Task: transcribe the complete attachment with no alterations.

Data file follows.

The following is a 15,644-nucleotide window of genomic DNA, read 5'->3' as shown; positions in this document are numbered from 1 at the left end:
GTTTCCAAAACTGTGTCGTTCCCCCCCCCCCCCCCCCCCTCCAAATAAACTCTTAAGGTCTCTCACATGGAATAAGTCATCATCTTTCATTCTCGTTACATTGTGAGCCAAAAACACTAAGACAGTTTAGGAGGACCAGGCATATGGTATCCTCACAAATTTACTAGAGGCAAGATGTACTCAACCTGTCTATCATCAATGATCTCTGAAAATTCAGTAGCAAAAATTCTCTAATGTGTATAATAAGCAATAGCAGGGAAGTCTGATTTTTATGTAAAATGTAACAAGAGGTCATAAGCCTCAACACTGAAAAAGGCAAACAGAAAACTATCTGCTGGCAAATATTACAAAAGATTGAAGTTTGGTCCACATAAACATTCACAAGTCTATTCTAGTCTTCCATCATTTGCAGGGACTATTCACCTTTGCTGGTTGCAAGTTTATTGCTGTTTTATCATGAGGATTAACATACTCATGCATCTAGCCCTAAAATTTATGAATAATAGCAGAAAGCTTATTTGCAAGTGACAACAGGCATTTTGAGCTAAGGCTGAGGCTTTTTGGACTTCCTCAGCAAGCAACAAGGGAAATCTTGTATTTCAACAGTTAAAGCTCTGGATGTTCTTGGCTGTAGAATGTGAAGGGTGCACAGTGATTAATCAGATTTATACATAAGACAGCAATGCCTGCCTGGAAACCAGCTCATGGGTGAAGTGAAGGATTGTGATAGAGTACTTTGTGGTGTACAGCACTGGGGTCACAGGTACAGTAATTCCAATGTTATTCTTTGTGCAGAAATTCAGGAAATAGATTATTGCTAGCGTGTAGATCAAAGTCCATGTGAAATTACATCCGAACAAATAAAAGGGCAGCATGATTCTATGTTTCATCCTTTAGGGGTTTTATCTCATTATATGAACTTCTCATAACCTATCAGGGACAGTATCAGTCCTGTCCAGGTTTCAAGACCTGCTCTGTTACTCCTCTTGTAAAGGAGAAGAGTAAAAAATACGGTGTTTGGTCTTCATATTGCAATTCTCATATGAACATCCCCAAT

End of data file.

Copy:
The following is a 15,644-nucleotide window of genomic DNA, read 5'->3' as shown; positions in this document are numbered from 1 at the left end:
GTTTCCAAAACTGTGTCGTTCCCCCCCCCCCCCCCCCCCTCCAAATAAACTCTTAAGGTCTCTCACATGGAATAAGTCATCATCTTTCATTCTCGTTACATTGTGAGCCAAAAACACTAAGACAGTTTAGGAGGACCAGGCATATGGTATCCTCACAAATTTACTAGAGGCAAGATGTACTCAACCTGTCTATCATCAATGATCTCTGAAAATTCAGTAGCAAAAATTCTCTAATGTGTATAATAAGCAATAGCAGGGAAGTCTGATTTTTATGTAAAATGTAACAAGAGGTCATAAGCCTCAACACTGAAAAAGGCAAACAGAAAACTATCTGCTGGCAAATATTACAAAAGATTGAAGTTTGGTCCACATAAACATTCACAAGTCTATTCTAGTCTTCCATCATTTGCAGGGACTATTCACCTTTGCTGGTTGCAAGTTTATTGCTGTTTTATCATGAGGATTAACATACTCATGCATCTAGCCCTAAAATTTATGAATAATAGCAGAAAGCTTATTTGCAAGTGACAACAGGCATTTTGAGCTAAGGCTGAGGCTTTTTGGACTTCCTCAGCAAGCAACAAGGGAAATCTTGTATTTCAACAGTTAAAGCTCTGGATGTTCTTGGCTGTAGAATGTGAAGGGTGCACAGTGATTAATCAGATTTATACATAAGACAGCAATGCCTGCCTGGAAACCAGCTCATGGGTGAAGTGAAGGATTGTGATAGAGTACTTTGTGGTGTACAGCACTGGGGTCACAGGTACAGTAATTCCAATGTTATTCTTTGTGCAGAAATTCAGGAAATAGATTATTGCTAGCGTGTAGATCAAAGTCCATGTGAAATTACATCCGAACAAATAAAAGGGCAGCATGATTCTATGTTTCATCCTTTAGGGGTTTTATCTCATTATATGAACTTCTCATAACCTATCAGGGACAGTATCAGTCCTGTCCAGGTTTCAAGACCTGCTCTGTTACTCCTCTTGTAAAGGAGAAGAGTAAAAAATACGGTGTTTGGTCTTCATATTGCAATTCTCATATGAACATCCCCAAT